In addition to the idea of looking forward to plan, as a Christian man and wife, for what may come, one of our Team goals is to provide some practical ideas to assist in producing better crops and storing them without excessive loss to pests.  Sometimes, our best ideas can be lost due to cultural differences and the obvious language barrier. “So”, I thought, “how can I express the importance of preventing soil erosion by showing instead of telling?” I found an idea on-line that I asked if I could try. We modified it slightly to work while traveling from church to church. The model consists of 3 empty 2 liter soda bottles, cut apart to form a boat shape. Each is filled with soil. One is left bare to represent no cover left on a field. One is thickly covered with dried grasses, corn husks, bark or whatever is found in the area, to represent mulching on a field.  One is filled with a large chunk of sod, dug up with the roots intact. They are laid on their sides on a table with the bottle opening extending beyond the edge of the table. Volunteers are asked to come forward to hold empty plastic cups under the opening as I make it rain by pouring out a water bottle onto each “field”. The bare soil washes into the cup. The mulched soil retains water for a little while and comes out much cleaner. The sod retains water the longest and only some of the water comes through, and it is almost clear. The demonstrations meet with applause and sounds of amazement as the people see for themselves the damage rain can cause and the practical ways they can retain that precious resource in the soil, where they need it so desperately. At each place, everyone agreed to change the habit of clearing a field, but to leave cover. I realized as well that perhaps my explanation of contour farming is not the same as what the farmers call “terracing”. Building on the idea that showing works better than telling, I taped a large sheet of blank paper on our make-shift easel, grabbed some colored markers from our supplies and drew a simple hill with alternating rows of crops and thick green lines representing grasses. The response is giggles at my drawing skills and discussion of what I proposed. It was very positive. Once again, we provide an idea to help look forward to conserving the soil for future crop production.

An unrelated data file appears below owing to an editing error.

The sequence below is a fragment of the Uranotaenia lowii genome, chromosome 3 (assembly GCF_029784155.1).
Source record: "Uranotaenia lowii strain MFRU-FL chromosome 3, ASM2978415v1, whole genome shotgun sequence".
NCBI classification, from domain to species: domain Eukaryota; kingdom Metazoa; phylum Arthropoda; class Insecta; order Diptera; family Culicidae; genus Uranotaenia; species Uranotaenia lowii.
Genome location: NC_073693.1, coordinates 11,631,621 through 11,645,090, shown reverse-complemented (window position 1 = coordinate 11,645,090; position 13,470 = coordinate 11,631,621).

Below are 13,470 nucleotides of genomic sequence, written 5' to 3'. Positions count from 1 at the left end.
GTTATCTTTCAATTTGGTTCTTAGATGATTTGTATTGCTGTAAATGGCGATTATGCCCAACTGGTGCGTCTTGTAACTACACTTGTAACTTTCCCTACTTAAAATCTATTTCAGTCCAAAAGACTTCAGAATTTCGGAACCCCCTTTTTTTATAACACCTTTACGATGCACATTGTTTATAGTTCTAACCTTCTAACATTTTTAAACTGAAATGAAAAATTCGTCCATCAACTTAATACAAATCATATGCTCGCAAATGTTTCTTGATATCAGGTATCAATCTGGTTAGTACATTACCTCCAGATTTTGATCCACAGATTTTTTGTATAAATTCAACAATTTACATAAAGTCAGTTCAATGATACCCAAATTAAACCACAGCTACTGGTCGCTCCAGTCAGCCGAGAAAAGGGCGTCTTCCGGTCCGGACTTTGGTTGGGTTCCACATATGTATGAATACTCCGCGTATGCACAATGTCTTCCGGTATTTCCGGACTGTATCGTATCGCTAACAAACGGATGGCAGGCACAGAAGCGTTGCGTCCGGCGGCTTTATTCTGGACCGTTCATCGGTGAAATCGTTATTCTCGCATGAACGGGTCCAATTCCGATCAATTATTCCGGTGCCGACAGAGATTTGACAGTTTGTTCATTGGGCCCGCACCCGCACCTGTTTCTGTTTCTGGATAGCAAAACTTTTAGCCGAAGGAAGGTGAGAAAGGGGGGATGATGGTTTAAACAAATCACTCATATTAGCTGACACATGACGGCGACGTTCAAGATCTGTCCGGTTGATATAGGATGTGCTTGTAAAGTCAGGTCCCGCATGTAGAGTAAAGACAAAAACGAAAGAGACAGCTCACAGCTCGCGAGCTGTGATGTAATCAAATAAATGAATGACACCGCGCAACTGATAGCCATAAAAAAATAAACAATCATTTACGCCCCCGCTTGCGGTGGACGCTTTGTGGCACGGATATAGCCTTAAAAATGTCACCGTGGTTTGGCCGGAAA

The impact of our visit goes far beyond agricultural training. While we were teaching at the final church, the Bishop left for a little while to visit the area chief who was home recuperating from a broken leg. Upon his return, he told us that the chief was so moved by what we were doing and teaching there, that he donated land in order to establish a demonstration farm for the church. He said he wanted to keep us here, like Peter wanted to keep Moses and Elijah and Jesus on the Mount of Transfiguration. He was sorry not to meet us but looks forward to a life together with us. The relationship, the “life together”, that is now established is perhaps the most important outcome of this whole trip.